New Zealand is a monarchy based on parliamentary democracy. The basic system of the government is closely patterned on that of the Westminster System of U.K.
The chief of state is Queen of New Zealand. The official business in New Zealand is conducted in the name of the ‘Queen of New Zealand’, not the ‘Queen of the United Kingdom’. The monarch is hereditary. All the functions of the monarchy are conducted by a Governor-General, appointed by the monarch on the advice of the Prime Minister. Following legislative elections, the leader of the majority party or the leader of a majority coalition is usually appointed Prime Minister by the Governor-General to serve a three year term. Prime Minister is the head of the government and holds the executive powers which include implementation of the law and running the day-to-day affairs of the country. The cabinet called Executive Council is appointed by the Governor-General on the recommendation of the Prime Minister.
The legislature in New Zealand is unicameral. It consists of a House of Representatives commonly called as Parliament having 120 seats with its members elected through ‘mixed member proportional’ voting system under which each member is either elected by voters in a single-member constituency or appointed from party lists. All members serve three-year terms. Prime Minister can ask the Governor-General to dissolve the Parliament but the latter can reject the advice if he wishes so. The people of New Zealand have considerable political rights.
Judiciary is independent in New Zealand. The main source of the law is the constitution which is composed of a series of legal documents, including certain acts of the UK and New Zealand Parliaments, as well as The Constitution Act of 1986. The legal system is based on English law, having special land legislation and land courts for the country’s Maori population. New Zealand accepts compulsory ICJ jurisdiction but with reservations. English and Maori are the two judicial languages used in the country.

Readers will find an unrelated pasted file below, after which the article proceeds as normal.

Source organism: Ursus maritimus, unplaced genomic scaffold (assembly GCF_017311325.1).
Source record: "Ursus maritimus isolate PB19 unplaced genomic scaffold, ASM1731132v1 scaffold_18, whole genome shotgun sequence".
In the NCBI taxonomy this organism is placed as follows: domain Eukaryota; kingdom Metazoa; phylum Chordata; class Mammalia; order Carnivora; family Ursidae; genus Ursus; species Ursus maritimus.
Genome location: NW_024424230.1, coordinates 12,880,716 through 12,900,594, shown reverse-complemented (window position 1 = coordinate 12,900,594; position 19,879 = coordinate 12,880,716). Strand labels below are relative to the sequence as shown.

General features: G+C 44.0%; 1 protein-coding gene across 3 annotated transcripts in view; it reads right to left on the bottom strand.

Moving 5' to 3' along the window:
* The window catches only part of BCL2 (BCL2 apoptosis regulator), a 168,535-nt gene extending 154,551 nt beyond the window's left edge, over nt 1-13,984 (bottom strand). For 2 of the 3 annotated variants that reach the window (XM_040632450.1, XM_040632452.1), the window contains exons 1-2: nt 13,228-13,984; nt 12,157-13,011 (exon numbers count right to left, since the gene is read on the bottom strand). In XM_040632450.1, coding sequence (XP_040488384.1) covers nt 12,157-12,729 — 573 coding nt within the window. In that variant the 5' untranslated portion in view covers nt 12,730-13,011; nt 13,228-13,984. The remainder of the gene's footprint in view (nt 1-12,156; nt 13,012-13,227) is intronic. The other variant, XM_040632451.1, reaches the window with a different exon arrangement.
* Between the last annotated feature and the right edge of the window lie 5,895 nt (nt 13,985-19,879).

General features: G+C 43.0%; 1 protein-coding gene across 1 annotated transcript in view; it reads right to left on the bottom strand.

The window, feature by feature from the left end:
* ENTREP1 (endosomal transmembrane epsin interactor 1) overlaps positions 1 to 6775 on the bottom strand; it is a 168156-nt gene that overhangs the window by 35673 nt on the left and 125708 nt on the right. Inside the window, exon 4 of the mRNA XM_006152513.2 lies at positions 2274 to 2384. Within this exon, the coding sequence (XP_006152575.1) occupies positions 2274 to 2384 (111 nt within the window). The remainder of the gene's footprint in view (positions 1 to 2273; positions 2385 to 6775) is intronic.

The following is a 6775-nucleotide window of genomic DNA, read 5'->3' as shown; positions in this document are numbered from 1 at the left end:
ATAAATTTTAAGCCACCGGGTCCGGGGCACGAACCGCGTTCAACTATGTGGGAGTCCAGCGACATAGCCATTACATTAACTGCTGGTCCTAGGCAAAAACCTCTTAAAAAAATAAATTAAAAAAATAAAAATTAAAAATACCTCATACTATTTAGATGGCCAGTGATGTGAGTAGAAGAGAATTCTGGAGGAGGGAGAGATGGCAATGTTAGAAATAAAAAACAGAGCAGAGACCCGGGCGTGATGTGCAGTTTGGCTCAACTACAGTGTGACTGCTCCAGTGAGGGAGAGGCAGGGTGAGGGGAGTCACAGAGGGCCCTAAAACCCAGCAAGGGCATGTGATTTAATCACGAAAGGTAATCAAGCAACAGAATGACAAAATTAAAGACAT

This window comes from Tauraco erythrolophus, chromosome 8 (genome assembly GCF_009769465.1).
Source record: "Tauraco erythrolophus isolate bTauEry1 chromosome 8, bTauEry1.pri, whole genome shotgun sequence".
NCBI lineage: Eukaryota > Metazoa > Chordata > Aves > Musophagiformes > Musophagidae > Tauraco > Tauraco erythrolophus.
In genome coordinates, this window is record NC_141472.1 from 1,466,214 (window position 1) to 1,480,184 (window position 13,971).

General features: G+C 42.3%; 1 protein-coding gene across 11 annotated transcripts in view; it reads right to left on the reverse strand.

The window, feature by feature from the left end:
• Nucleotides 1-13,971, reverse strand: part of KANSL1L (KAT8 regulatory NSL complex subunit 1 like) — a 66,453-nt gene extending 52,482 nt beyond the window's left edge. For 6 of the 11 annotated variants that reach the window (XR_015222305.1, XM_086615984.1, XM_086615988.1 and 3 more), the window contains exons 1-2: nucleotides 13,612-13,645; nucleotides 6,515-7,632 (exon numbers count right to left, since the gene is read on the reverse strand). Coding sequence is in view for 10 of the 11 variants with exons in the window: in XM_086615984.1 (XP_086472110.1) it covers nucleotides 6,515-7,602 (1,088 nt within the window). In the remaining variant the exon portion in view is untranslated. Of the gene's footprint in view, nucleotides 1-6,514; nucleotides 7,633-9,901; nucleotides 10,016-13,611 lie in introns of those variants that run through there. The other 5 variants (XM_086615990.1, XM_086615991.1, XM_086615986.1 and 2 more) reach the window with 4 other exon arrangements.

New Zealand is ruled by law. Foreign nationals can expect an impartial trial from the country’s judicial system. New Zealand is one of the least corrupt nations in the world.
Major political parties
New Zealand has a multi-party system. Generally two largest parties form a coalition government without the support of other groups. The two largest, and oldest in the country are: NZLP (New Zealand Labour Party) – a centre-left progressive part, and NP (National Party) – a centre-right conservative party. Some of the other major political parties are:
- NZFP (New Zealand First Party) - a populist nationalist part,
- ACT New Zealand – a free market liberal party,
- Green Party – a left-wing environmentalist party,
- Maori Party - a Maori ethnic party,
- Progressive Party – a somewhat left-wing party.
Major political leaders
Queen of New Zealand: ELIZABETH II (since February 1952) – hereditary
Governor-General: Anand Satyanand. (since August 2006) – appointed by Queen
Prime Minister: Helen CLARK (since December 1999, re-elected 3rd time in September 2005) – NZLP, heading a coalition government with the Progressive Party
Next political election dates
Parliamentary: November 2008